Johann Conrad Dippel

Our episode on him:


Johann Conrad Dippel is the man behind Frankenstein, Prussian Blue, and an energy drink.

Johann Conrad Dippel (August 10, 1673 – April 25, 1734) was a German pietist theologian, alchemist and physician.

This guy is basically the real-life Dr. Frankenstein, so hold onto your seats.

but was he really? was Dr. Frankenstein a real person? Let’s take a look at Dippel and see.


Dippel was born at Castle Frankenstein which is near Mühltal and Darmstadt,

For those that aren’t aware: Castle Frankenstein is a real place about 5km south of Darmstadt. It was built around 1250.

Being born there was enough for him to get the addnendum at school: Franckensteinensis

and at his university: Franckensteina-Strataemontanus. “Frankenstein was (sorta) part of him name.

Okay, so the name is one thing.. what about the “trying to bring people back from the dead” thing? and townsfolk with torches and pitchforks chasing him out of town? Does Dippel meet the critearia?

In fact he was banned from a few countries, for instance Sweden and Russian. But more because of his theology.

Dippel studied theology, philosophy and alchemy at the University of Giessen, obtaining a master’s degree in theology in 1693. He published many theological works under the name Christianus Democritus, and most of them are still preserved.

Circa 1700 he turned to Hermetic studies and alchemy as a key to nature.

His views often didn’t jive with more mainstream theologians. And this is what actually got him banned from whole countries, not anything to do with creating monsters in a lab.. but still. Some thinkers did compare him to the devil, or say he was in league with the devil.

In fact he started to get quite a reputation. And him being pretty secretive, he either encouraged it, or didn’t exactly fight against it.

He was eventually imprisoned for heresy, serving a 7 year sentence.

…okay so he had some weird ideas.

Let’s take a look at his connection to alchemy, because that’s what we do.

Dippel created something called “Dippel’s Oil”, which he claimed was basically the Elixir of Life.

He tried to buy Castle Frankenstein for the formula.

..the offer was turned down.

Dippel’s Oil is basically just a snake oil. Some concoction he threw together from animal parts.

…we’ll get back to “animal parts” in a second.

He did help discover Prussian Blue, a famous pigment, with his oil and potassium carbonate. So it wasn’t totally useless.

And some even claimed that his oil gave an energy boost.. so that’s something.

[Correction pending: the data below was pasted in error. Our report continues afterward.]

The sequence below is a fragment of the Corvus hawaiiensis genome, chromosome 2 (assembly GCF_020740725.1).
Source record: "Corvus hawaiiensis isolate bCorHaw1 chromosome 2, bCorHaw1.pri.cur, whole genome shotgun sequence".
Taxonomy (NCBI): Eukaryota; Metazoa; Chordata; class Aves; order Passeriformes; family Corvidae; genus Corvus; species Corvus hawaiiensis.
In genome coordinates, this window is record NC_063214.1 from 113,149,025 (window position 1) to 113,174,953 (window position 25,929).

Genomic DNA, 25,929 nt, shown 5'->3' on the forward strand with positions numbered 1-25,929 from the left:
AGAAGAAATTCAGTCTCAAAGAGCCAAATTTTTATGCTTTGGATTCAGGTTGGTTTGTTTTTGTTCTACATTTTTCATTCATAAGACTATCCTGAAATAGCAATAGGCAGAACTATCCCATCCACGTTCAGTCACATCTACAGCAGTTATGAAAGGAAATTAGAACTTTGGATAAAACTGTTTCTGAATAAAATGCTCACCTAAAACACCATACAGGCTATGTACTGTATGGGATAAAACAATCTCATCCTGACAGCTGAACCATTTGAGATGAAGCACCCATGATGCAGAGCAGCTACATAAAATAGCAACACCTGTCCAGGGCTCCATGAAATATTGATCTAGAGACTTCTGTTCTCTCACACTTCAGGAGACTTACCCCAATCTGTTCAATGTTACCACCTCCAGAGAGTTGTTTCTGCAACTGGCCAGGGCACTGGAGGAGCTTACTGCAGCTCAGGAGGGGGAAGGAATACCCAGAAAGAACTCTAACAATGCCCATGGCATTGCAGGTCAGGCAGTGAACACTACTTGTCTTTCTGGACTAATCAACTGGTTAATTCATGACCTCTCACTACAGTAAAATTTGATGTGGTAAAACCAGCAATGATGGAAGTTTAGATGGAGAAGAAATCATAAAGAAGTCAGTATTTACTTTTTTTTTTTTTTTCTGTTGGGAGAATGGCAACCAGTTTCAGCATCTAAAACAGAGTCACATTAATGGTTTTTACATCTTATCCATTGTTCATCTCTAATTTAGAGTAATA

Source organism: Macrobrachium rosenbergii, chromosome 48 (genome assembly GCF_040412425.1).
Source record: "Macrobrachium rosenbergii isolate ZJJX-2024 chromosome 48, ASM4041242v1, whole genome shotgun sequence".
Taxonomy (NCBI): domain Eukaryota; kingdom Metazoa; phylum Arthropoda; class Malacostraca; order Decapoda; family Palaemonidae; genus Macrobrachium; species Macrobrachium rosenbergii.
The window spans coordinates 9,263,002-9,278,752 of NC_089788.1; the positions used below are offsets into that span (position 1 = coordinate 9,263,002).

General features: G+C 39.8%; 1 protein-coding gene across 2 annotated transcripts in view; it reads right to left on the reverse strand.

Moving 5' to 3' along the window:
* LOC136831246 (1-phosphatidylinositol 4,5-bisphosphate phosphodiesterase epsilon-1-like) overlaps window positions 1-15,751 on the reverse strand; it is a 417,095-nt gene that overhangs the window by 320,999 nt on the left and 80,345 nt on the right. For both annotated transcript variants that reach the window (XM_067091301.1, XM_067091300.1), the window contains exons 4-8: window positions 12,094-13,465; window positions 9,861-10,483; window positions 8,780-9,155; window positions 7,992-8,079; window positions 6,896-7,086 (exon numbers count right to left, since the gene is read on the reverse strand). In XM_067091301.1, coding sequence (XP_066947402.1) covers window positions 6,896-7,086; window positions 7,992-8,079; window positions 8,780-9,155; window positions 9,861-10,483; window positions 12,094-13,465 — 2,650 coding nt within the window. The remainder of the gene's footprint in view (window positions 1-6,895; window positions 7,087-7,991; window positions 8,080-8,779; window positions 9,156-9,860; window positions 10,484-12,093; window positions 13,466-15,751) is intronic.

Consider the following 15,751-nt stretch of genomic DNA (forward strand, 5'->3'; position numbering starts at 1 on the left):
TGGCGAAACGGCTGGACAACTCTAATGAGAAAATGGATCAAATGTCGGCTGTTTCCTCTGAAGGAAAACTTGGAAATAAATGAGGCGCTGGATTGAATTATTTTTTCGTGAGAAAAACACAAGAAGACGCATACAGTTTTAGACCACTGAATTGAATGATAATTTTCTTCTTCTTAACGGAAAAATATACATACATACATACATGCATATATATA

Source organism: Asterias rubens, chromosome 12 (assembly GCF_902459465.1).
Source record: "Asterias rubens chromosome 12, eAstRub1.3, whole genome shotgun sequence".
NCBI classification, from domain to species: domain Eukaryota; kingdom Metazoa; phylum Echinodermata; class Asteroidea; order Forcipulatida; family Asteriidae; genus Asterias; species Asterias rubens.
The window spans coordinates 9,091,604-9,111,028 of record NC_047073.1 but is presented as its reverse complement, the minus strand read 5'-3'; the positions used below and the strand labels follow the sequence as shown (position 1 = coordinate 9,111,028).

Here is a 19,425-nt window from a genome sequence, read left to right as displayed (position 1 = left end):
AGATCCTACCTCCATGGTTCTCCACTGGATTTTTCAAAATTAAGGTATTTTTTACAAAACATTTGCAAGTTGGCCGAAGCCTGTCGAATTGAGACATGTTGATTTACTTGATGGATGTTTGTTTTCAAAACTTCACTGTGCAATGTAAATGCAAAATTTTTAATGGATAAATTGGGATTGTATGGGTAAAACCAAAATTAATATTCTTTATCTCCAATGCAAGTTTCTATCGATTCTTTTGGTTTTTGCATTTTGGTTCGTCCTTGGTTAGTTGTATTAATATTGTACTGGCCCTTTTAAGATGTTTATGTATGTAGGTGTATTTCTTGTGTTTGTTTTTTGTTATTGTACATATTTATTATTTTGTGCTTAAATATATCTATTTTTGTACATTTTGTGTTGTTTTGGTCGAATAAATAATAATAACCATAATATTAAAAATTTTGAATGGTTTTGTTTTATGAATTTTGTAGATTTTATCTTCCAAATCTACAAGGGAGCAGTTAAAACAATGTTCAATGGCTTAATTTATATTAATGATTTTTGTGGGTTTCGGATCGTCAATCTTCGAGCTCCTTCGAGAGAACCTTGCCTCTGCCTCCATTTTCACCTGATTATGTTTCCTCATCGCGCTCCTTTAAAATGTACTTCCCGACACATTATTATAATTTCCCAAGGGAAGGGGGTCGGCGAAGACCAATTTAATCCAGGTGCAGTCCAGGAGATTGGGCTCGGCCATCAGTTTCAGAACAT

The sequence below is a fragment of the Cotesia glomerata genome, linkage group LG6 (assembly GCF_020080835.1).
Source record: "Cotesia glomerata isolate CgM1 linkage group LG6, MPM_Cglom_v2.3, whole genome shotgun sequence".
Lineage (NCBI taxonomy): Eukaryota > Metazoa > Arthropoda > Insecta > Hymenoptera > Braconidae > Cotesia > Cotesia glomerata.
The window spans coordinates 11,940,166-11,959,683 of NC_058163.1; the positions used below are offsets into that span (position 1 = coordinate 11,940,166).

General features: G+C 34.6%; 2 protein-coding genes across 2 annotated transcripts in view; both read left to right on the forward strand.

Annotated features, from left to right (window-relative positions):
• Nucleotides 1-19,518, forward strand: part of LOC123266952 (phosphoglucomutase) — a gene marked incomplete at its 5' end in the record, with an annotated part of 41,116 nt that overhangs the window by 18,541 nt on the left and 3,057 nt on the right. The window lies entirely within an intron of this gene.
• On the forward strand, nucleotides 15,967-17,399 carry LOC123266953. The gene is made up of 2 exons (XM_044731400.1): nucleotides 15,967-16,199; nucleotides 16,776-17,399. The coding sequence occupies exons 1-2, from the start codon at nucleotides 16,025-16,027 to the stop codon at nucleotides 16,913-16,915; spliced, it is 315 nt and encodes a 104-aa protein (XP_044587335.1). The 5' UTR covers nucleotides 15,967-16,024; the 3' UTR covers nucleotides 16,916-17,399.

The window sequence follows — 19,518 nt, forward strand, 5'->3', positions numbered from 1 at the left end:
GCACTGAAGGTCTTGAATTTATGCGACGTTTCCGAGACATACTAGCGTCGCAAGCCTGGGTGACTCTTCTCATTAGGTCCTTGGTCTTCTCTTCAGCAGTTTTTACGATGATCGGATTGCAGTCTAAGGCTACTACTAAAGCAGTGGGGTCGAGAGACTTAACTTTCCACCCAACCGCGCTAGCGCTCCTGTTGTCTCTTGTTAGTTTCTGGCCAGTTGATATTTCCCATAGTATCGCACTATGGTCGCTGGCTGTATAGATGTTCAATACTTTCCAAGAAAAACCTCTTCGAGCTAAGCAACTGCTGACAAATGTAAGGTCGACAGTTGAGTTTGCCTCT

Okay. Animal Parts.

In addition to alchemy, he was also into anatomy. And here’s where we may get the strongest Frankenstein connection.

Although some myths about him are pretty modern, like blowing up one of the towers of Frankenstein Castle (didn’t happen) and attempting to transfer the soul of one cadaver into another.. which was actually a pretty common experiment at the time.

..So that one is at least possible.

Again, he didn’t dispel any of these rumors and was a recluse. But he wasn’t driven out of town by the townfolk.

But he did disect animals. Avidly.

He made claims of potions for exorcisms.

And that it was possible to transfer the soul from one body to another with a funel. there’s something to the madness.

Later in life he became more and more withdrawn as he became more engrossed and secretive in his experiments, and switched most of his attention to alchemy. Money always being a problem for him.

Which just fed the rumors.

Which he may have wanted because:

rumors that he had sold his soul to the Devil in exchange for secret knowledge, ..since relying on his reputation as a dark sorcerer better enabled him to find audiences with those willing to pay for his knowledge of the Philosopher’s Stone and the Elixir of Life.

He died at Wittgenstein Castle near Bad Laasphe, probably from a stroke, though some contemporaries suspected poisoning.[12]Ironically, a year before his death, he wrote a pamphlet in which he claimed to have discovered an elixir that would keep him alive until the age 135.

Okay, so how could this have entered Mary Shelley’s mind as she wrote Frankenstein?

  • Mary Wollstonecraft Godwin visited the castle during her travels on the Rhine with Percy Shelley, where they might have heard local stories about Dippel, which by then would have grown legendary and notorious.

  • Shelley references a brief interaction while touring the countryside around Castle Frankenstein with students of the University of Strasbourg, of which Dippel was once a student; these students could have told them stories about the infamous alumnus.

  • In addition, the Shelleys knew several members of the so-called “”Kreis der Empfindsamen,” a literary circle that met in Darmstadt from 1769 to 1773; Castle Frankenstein was frequently used as a location for their public readings, thus making it possible that Dippel’s legends could have come up during conversations between those in the circle and the Shelleys.

  • Miranda Seymour finds it curious that Mary speaks of “gods [making entirely] new men” in her journal so soon after her travels through the regions surrounding Castle Frankenstein; if rumors indeed existed throughout the area that Dippel experimented on cadavers in an attempt to create life, Seymour argues, Mary’s phrasing could be more than merely coincidental. For now, however, the connection remains a subject of an ongoing debate.

There are other arguments for and against Dippel being the source for Frankenstein. I think there’s too much of a correlation to totally ignore it, but I think Shelley also used a mix of stories for her Dr. Frankenstein. there you have it. Dr. Frankenstein was an alchemist… which kinda makes Frankensteins Monster a humonculus. And makes me happy. And that’s it.

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